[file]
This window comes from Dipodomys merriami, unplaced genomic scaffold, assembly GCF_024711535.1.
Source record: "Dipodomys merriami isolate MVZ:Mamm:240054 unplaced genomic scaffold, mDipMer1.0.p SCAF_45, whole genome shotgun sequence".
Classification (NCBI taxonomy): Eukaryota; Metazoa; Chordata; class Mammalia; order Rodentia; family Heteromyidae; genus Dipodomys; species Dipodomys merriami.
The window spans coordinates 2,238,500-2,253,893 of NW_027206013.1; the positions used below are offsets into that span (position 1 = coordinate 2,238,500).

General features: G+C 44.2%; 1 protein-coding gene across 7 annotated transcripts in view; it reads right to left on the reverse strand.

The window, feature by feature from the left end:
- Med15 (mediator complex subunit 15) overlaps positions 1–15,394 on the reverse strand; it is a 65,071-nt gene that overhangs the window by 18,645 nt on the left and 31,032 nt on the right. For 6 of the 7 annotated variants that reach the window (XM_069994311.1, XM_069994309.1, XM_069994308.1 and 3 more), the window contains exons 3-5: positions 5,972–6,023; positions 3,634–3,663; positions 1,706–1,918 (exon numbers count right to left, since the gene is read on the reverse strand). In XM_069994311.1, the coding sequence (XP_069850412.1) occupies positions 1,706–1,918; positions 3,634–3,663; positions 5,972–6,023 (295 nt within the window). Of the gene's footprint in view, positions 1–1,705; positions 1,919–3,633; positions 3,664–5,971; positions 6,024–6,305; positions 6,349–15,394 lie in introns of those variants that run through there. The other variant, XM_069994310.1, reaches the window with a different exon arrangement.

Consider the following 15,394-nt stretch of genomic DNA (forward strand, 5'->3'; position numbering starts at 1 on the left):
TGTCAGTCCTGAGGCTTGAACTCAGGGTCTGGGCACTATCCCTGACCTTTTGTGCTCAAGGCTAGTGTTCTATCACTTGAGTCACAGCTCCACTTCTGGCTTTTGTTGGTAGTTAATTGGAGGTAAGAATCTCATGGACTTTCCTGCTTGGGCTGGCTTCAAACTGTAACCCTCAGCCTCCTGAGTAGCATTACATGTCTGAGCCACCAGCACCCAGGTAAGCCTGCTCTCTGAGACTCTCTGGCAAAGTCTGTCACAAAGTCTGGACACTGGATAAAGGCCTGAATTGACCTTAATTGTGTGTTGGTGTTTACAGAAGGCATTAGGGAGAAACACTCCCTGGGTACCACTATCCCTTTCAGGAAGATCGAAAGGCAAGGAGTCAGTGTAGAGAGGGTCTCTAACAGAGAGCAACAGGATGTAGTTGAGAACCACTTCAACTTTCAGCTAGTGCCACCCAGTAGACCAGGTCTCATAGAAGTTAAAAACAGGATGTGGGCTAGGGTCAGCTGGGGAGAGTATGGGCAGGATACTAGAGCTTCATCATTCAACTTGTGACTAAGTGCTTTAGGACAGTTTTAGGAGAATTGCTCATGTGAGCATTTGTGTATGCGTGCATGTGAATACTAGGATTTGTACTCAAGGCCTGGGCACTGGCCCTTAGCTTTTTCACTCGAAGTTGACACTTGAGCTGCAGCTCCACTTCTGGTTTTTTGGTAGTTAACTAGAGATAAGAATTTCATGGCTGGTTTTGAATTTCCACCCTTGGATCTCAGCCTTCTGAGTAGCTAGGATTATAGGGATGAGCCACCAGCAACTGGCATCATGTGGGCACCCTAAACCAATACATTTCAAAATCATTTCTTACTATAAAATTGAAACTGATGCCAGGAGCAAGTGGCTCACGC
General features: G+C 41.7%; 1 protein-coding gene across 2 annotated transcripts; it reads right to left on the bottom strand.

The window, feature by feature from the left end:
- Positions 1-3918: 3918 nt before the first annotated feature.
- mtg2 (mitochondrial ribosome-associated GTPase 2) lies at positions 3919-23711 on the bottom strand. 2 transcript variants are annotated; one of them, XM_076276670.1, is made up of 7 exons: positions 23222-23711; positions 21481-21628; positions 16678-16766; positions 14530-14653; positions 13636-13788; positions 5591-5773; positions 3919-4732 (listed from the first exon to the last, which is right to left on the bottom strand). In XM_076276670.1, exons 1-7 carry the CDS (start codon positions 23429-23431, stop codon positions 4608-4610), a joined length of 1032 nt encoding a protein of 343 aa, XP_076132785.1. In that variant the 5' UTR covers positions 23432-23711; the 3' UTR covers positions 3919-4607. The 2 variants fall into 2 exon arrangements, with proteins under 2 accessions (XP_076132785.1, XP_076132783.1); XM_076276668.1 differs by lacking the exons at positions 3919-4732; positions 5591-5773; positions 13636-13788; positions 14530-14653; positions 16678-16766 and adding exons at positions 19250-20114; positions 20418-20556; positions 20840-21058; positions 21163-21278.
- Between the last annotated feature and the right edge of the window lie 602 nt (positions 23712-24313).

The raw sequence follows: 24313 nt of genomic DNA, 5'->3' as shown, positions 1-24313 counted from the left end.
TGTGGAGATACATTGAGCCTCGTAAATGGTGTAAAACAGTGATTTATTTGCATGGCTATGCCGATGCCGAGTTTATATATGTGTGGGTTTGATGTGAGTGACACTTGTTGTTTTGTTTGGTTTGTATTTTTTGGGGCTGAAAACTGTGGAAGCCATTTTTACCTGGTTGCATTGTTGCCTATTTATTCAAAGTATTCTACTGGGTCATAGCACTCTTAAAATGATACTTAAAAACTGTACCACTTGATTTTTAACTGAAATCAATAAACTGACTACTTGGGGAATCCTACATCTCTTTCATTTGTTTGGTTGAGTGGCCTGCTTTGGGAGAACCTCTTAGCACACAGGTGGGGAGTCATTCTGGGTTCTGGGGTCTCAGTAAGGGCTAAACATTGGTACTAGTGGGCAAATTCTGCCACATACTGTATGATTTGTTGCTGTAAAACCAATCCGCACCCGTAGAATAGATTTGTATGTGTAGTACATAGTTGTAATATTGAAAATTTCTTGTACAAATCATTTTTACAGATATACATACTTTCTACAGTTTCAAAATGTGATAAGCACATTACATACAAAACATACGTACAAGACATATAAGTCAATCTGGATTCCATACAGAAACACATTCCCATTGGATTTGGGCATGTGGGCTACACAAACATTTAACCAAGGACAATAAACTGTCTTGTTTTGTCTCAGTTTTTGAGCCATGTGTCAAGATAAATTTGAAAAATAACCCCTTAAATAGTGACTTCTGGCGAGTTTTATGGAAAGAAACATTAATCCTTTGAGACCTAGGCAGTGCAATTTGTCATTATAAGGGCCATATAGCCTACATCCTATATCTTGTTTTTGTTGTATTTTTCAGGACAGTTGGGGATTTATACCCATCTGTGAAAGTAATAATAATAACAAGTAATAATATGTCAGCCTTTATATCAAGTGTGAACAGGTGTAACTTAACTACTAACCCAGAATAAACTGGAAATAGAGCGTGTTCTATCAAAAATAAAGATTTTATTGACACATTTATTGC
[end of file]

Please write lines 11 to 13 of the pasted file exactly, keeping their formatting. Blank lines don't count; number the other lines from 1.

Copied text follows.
The window, feature by feature from the left end:
- Positions 1-3918: 3918 nt before the first annotated feature.
- mtg2 (mitochondrial ribosome-associated GTPase 2) lies at positions 3919-23711 on the bottom strand. 2 transcript variants are annotated; one of them, XM_076276670.1, is made up of 7 exons: positions 23222-23711; positions 21481-21628; positions 16678-16766; positions 14530-14653; positions 13636-13788; positions 5591-5773; positions 3919-4732 (listed from the first exon to the last, which is right to left on the bottom strand). In XM_076276670.1, exons 1-7 carry the CDS (start codon positions 23429-23431, stop codon positions 4608-4610), a joined length of 1032 nt encoding a protein of 343 aa, XP_076132785.1. In that variant the 5' UTR covers positions 23432-23711; the 3' UTR covers positions 3919-4607. The 2 variants fall into 2 exon arrangements, with proteins under 2 accessions (XP_076132785.1, XP_076132783.1); XM_076276668.1 differs by lacking the exons at positions 3919-4732; positions 5591-5773; positions 13636-13788; positions 14530-14653; positions 16678-16766 and adding exons at positions 19250-20114; positions 20418-20556; positions 20840-21058; positions 21163-21278.